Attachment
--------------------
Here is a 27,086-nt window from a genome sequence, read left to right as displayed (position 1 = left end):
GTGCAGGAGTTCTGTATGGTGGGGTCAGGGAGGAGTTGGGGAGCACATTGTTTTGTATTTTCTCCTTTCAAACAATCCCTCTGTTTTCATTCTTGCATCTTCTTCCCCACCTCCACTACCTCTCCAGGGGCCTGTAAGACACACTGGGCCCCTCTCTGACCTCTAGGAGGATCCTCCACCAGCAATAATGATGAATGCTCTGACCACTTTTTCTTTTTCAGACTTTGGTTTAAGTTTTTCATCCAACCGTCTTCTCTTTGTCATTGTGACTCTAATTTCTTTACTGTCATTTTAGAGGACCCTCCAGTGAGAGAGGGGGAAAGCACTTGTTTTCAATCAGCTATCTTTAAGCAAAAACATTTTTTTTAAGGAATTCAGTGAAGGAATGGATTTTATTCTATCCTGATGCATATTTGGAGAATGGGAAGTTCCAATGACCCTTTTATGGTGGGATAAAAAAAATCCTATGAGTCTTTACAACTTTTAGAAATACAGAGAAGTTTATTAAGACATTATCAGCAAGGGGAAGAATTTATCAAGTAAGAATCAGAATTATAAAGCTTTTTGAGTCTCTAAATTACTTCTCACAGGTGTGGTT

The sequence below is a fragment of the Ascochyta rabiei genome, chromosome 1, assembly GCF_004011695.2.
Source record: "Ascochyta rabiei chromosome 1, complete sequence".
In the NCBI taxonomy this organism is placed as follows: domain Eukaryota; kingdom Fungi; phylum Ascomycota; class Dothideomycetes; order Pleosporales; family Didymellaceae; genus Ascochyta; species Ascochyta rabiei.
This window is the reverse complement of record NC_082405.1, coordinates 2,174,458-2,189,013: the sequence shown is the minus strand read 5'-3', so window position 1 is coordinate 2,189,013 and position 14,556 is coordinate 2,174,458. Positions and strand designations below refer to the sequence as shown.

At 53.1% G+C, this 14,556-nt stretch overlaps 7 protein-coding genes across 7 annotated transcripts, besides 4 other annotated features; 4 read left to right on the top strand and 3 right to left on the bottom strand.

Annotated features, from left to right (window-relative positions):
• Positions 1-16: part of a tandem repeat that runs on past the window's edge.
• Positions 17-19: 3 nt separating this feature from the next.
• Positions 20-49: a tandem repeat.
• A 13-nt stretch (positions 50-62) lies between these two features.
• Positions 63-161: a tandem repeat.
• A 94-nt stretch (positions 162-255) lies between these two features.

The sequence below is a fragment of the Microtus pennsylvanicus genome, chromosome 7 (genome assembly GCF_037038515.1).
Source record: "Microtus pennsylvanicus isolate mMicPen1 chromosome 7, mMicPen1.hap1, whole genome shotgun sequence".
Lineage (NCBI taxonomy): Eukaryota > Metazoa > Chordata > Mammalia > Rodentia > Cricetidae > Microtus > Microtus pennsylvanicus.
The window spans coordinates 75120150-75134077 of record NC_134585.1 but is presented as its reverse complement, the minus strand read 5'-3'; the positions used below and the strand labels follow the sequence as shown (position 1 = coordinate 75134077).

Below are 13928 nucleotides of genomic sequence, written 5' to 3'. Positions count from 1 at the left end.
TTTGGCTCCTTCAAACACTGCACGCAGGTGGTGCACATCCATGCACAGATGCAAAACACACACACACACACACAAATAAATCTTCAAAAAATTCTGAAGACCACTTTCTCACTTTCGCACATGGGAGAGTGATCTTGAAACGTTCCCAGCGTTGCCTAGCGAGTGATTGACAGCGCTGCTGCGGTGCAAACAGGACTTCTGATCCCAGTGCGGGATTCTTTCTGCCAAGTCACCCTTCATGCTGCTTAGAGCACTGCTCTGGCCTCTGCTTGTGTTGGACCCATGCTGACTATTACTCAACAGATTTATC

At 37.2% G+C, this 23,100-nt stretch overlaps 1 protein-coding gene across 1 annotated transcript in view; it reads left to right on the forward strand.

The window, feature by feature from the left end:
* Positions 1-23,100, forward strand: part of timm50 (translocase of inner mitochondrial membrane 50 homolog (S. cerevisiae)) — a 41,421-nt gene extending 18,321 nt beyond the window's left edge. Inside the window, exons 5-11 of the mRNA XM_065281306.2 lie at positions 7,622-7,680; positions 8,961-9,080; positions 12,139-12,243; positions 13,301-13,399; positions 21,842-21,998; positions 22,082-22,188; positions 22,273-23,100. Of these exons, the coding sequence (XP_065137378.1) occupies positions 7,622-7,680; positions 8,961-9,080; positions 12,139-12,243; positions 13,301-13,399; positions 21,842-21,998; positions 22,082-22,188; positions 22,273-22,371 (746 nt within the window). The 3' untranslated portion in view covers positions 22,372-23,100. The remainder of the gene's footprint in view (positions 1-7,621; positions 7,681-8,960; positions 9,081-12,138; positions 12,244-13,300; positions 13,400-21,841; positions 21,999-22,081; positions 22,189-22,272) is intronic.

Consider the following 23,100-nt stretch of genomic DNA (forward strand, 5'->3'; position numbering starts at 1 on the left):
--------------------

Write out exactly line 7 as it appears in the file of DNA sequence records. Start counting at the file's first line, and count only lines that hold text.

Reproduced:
At 53.1% G+C, this 14,556-nt stretch overlaps 7 protein-coding genes across 7 annotated transcripts, besides 4 other annotated features; 4 read left to right on the top strand and 3 right to left on the bottom strand.